UNESCO World Heritage Sites in Egypt

egypt unesco sites

Egypt is well-known as a country with a long and fascinating history and was home to one of the earliest human civilizations.

Its famous pyramids and tombs from the ancient kingdom stand as monuments to this past. Some of these are among the UNESCO World Heritage Sites in Egypt.

The United Nations Educational, Scientific and Cultural Organization, better known as UNESCO, designates various locations around the world as World Heritage Sites for their cultural, historical, scientific, or natural importance. These sites are protected by international treaties.

Here is a quick guide to all of Egypt’s UNESCO World Heritage Sites.

How Many World Heritage Sites Are There in Egypt?

Egypt is home to a total of 7 UNESCO World Heritage Sites. The majority of these are of cultural significance, while one has made the list thanks to its importance in natural history.

Three of the sites date back to the Old Kingdom of Egypt.

The UNESCO World Heritage List for Egypt is as follows:

  • Abu Mena (cultural heritage)
  • Ancient Thebes with its Necropolis (cultural heritage)
  • Historic Cairo (cultural heritage)
  • Memphis and its Necropolis – the Pyramid Fields from Giza to Dahshur (cultural heritage)
  • Nubian Monuments from Abu Simbel to Philae (cultural heritage)
  • Saint Catherine Area (cultural heritage)
  • Wadi Al-Hitan (Whale Valley) (natural heritage)

What Are Egypt’s UNESCO World Heritage Sites?

Ancient Thebes (located in the modern city of Luxor) was the capital of the ancient kingdom of Egypt for parts of its history. Its necropolis includes the breathtaking Valley of the Kings and Valley of the Queens.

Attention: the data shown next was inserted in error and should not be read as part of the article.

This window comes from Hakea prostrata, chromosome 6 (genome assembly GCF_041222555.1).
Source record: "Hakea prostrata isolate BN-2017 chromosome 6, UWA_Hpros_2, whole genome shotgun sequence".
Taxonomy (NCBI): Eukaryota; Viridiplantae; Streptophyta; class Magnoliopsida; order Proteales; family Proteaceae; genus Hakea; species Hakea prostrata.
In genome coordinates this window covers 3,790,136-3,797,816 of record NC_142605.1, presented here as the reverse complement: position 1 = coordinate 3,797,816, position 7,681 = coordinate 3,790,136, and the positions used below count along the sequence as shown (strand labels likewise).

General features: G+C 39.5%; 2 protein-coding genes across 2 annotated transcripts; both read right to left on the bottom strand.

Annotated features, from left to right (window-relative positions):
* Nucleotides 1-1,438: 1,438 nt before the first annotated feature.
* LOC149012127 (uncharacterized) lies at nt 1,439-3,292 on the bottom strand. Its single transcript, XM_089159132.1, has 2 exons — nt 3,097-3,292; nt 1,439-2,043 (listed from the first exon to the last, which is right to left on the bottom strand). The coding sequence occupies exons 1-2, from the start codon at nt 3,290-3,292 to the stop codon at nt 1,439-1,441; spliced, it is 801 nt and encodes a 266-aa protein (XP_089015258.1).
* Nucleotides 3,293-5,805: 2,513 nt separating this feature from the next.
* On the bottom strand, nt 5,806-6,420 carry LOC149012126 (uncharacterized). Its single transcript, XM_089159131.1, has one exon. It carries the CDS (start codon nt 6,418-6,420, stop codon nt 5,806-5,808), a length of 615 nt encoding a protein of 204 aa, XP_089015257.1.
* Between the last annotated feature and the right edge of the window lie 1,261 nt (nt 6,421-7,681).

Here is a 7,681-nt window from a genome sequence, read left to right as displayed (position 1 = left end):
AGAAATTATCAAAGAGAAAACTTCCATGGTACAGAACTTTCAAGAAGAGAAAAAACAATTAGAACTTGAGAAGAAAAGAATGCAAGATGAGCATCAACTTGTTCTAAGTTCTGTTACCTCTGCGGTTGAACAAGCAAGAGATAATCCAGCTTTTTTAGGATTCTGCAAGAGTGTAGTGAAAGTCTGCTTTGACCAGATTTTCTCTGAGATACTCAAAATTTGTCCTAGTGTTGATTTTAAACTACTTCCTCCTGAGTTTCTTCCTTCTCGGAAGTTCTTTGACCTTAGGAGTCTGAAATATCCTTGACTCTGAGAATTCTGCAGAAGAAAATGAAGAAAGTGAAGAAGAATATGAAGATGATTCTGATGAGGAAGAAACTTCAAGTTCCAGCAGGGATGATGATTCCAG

Memphis was capital of the ancient Egypt during the Old Kingdom period. Located 20 km south of Giza, its necropolis extends to the iconic pyramid complex, which contains the Great Pyramid of Cheops and the Sphinx. For more information, see the guide to Saqqara and Memphis.

The Nubian Monuments include the great rock temples of Abu Simbel near the Sudanese border and the island temple of Isis at Philae, located close to Aswan.

Historic Cairo is one of the oldest Islamic cities on Earth, dating from the 10th century AD. Its architecture includes mosques, hammams (Turkish baths), and ornate fountains.

The Saint Catherine Area and Abu Mena are both monasteries dating back to early Christianity and the former is still in use today.

Wadi Al-Hitan (Whale Valley) is unique among the UNESCO World Heritage Sites of Egypt in that it is of natural significance, rather than cultural. This valley in the desert, located about 150 miles from Cairo, has hundreds of fossils of prehistoric whales, many of which lie on the surface of the sand thanks to natural erosion.

How Many Pyramids Are There in Egypt?

The total number of pyramids across the whole of Egypt is debated. Sources variously claim that there are between 80 and 138 identified Egyptian pyramids.

Some, like the iconic pyramids of Giza still stand tall and attract thousands of visitors each year, while others are in ruins and are barely recognizable as pyramids. It is possible that there are more lost pyramids hidden beneath the shifting sands.

The most famous Egyptian pyramids are the 3 found at the Giza complex:

  • The Pyramid of Khufu (also known as the “Great Pyramid” and the “Pyramid of Cheops”)
  • The Pyramid of Khafre (or Chephren)
  • The Pyramid of Menkaure (or Mykerinus)